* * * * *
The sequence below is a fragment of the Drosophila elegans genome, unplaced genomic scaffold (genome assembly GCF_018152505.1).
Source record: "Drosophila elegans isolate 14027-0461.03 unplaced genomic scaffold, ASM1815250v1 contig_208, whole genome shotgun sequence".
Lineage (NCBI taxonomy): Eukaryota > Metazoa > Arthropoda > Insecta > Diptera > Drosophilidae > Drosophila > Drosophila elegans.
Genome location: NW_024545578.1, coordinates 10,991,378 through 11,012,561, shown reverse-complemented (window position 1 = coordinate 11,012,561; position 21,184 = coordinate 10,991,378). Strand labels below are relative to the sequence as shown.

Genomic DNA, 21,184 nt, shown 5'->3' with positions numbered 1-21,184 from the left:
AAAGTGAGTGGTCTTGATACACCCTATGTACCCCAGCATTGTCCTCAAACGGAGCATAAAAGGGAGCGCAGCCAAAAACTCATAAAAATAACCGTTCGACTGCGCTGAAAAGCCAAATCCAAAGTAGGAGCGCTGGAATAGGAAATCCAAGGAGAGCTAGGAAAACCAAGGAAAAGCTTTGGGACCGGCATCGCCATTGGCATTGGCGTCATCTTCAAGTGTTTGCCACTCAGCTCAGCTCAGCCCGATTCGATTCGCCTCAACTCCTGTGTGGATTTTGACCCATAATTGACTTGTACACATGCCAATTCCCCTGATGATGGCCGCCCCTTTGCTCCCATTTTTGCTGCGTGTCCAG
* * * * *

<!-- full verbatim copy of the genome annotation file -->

The sequence below is a fragment of the Drosophila elegans genome, unplaced genomic scaffold (genome assembly GCF_018152505.1).
Source record: "Drosophila elegans isolate 14027-0461.03 unplaced genomic scaffold, ASM1815250v1 contig_208, whole genome shotgun sequence".
Lineage (NCBI taxonomy): Eukaryota > Metazoa > Arthropoda > Insecta > Diptera > Drosophilidae > Drosophila > Drosophila elegans.
Genome location: NW_024545578.1, coordinates 10,991,378 through 11,012,561, shown reverse-complemented (window position 1 = coordinate 11,012,561; position 21,184 = coordinate 10,991,378). Strand labels below are relative to the sequence as shown.

Genomic DNA, 21,184 nt, shown 5'->3' with positions numbered 1-21,184 from the left:
AAAGTGAGTGGTCTTGATACACCCTATGTACCCCAGCATTGTCCTCAAACGGAGCATAAAAGGGAGCGCAGCCAAAAACTCATAAAAATAACCGTTCGACTGCGCTGAAAAGCCAAATCCAAAGTAGGAGCGCTGGAATAGGAAATCCAAGGAGAGCTAGGAAAACCAAGGAAAAGCTTTGGGACCGGCATCGCCATTGGCATTGGCGTCATCTTCAAGTGTTTGCCACTCAGCTCAGCTCAGCCCGATTCGATTCGCCTCAACTCCTGTGTGGATTTTGACCCATAATTGACTTGTACACATGCCAATTCCCCTGATGATGGCCGCCCCTTTGCTCCCATTTTTGCTGCGTGTCCAG